The Medicines and Healthcare Products Regulatory Agency (MHRA) has launched a survey to gather input on its new draft guidance on the re-manufacturing of single-use devices.
Note: at the time of publishing, the survey appears to be closed. According to MHRA's announcement the survey should be available until 1 September 2015.
In the past, medical devices were typically designed to be reusable and were built to withstand cleaning procedures such as steam sterilization.
That changed in the 1980s, when increased awareness of blood-borne diseases such as hepatitis and HIV pushed device manufacturers to develop single-use products intended to minimize the risk of viral transmission. These products were often constructed using cheaper materials that were not meant to withstand sterilization processes.
New technologies also allowed for medical devices with smaller, more complex components that were more difficult to clean or sterilize.
Single-use and reusable devices are also defined in Directive 93/42/EEC, which states that devices intended for single-use must be marked as such. Single-use devices were then further clarified in Directive 2007/47/EC, which adds the clarification that single-use devices are "intended to be used once only for a single patient."
In recent years, members of industry and regulators have requested additional clarification from the European Commission (EC) regarding single-use devices, which released a report on the subject in 2010.
The report raised several concerns about the safety and liability of reprocessed single-use devices, including "remaining contamination, the persistence of chemical substances used during the reprocessing process and the alterations in performance of the … device due to the reprocessing."
Reprocessing vs Re-manufacturing
Presently, reprocessing single-use devices is not regulated at the EU level. Some individual countries, such as Germany, allow single-use devices to be reprocessed using the same standards that apply to reusable devices. Others countries, such as France, do not allow the practice, and many "do not have any specific regulations" on the subject.
The UK currently does not allow reprocessing of single-use devices; however, MHRA says that it has been approached by multiple manufacturers who "re-manufacture" and CE mark used single-use devices.
For the past two years, MHRA says it has been investigating re-manufacturers and "assessing their technical, regulatory and clinical processes." Following its review, MHRA said it sees a distinction between re-manufactured and reprocessed single-use devices.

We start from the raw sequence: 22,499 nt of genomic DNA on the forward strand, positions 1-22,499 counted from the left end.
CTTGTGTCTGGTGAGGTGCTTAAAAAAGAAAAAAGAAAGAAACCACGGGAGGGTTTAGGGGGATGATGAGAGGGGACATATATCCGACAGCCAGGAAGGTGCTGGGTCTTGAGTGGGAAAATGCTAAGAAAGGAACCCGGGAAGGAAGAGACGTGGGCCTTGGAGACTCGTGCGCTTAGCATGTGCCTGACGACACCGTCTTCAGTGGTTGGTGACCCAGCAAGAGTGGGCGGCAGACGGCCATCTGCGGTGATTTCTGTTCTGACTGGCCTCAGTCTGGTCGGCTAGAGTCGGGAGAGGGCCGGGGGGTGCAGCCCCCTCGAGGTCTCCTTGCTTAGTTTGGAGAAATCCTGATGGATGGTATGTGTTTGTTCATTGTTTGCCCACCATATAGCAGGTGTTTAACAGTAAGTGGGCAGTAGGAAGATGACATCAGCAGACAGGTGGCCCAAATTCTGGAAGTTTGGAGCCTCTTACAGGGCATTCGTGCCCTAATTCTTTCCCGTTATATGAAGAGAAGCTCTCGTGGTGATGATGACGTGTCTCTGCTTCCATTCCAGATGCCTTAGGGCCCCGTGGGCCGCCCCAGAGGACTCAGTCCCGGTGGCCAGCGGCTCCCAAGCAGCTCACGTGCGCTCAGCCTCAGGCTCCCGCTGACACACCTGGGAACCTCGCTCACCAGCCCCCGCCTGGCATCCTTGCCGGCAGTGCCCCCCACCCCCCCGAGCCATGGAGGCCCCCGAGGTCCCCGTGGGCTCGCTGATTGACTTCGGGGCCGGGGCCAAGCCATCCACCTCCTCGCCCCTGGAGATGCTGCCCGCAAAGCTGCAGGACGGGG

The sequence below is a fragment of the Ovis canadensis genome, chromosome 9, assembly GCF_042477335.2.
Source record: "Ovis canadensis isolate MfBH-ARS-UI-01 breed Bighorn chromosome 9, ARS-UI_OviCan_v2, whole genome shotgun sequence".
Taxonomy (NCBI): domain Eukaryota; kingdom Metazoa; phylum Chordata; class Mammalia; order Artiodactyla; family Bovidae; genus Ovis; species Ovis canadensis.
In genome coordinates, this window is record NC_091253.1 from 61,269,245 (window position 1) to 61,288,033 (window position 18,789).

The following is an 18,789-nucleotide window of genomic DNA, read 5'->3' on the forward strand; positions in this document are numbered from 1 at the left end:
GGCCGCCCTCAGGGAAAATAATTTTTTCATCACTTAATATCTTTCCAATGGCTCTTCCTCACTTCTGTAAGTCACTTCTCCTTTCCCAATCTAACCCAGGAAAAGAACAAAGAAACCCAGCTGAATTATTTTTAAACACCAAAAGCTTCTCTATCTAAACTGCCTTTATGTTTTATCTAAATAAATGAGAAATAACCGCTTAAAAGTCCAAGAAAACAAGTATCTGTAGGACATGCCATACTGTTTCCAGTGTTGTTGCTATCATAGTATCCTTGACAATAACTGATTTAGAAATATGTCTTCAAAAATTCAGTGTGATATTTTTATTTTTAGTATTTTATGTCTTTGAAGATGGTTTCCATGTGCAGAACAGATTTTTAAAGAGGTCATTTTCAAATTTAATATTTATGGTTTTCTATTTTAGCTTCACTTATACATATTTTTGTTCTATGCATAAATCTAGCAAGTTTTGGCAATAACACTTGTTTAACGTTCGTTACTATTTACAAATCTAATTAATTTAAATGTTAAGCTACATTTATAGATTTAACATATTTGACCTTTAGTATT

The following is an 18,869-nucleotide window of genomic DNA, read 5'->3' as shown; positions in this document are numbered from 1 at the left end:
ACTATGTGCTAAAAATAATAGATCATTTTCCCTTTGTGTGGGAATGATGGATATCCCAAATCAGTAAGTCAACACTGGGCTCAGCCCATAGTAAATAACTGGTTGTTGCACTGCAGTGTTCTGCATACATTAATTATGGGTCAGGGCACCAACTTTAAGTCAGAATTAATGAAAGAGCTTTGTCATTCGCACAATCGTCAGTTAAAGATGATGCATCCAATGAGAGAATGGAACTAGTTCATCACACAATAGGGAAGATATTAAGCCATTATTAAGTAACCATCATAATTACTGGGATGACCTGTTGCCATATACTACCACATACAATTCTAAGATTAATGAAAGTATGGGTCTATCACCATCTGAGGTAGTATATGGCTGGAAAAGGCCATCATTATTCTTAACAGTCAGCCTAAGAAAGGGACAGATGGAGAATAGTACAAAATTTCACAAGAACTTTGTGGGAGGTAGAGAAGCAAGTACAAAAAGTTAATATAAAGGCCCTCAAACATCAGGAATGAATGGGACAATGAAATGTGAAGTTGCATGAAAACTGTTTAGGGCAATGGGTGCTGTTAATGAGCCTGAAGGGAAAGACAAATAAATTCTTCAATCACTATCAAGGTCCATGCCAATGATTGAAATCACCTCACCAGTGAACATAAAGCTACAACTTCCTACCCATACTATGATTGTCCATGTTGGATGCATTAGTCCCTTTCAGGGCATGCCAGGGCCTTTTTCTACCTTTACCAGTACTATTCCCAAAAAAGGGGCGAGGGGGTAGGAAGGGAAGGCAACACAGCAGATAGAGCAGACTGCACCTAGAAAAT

In its draft guidance, MHRA says re-manufactured single-use devices must conform to the relevant medical device directive(s), acquire a CE mark, and satisfy the requirements of a notified body assessing the product.
MHRA also says that Class I devices should not be re-manufactured as "there would be no external or independent assessment of CE-mark compliance." When a device is re-manufactured multiple times, it should always be done by the same company. Remanufacturers must also validate the number of times a device can be re-manufactured before it must be disposed of.
Additionally, re-manufactured devices should retain all markings by the original manufacturer, as well as new markings by the re-manufacturer, including company name, address and serial number, and the "packaging and instructions for use must clearly state that this product has been re-manufactured from the original."
The guidance also clarifies that the original manufacturer is not responsible for remanufactured products, and the re-manufacturer is responsible for post-market surveillance of any re-manufactured single-use device.
New EU Medical Device Legislation
MHRA also acknowledges that its guidance may need to be updated to reflect changes at the EU level related to single-use devices if new medical device legislation is adopted.
Single-use device reprocessing is addressed in the most recent draft proposals by the European Council, Parliament and Commission for changes to EU medical device regulation. In the council's proposal, single-use devices may be reprocessed "where permitted by national law."
The proposal would consider reprocessors to be the manufacturer of a device, taking on all responsibilities of the original device maker, and require reprocessors to ensure that reprocessed devices are equivalent to the original device in terms of safety and specification. The proposal would require the EC to establish a list of device categories that are not suitable for reprocessing.
It is important to note that the council proposal leaves it up to the Member States to "maintain or introduce stricter national provisions restricting or prohibiting … the reprocessing of single-use devices."
MHRA Press Release, Draft Guidance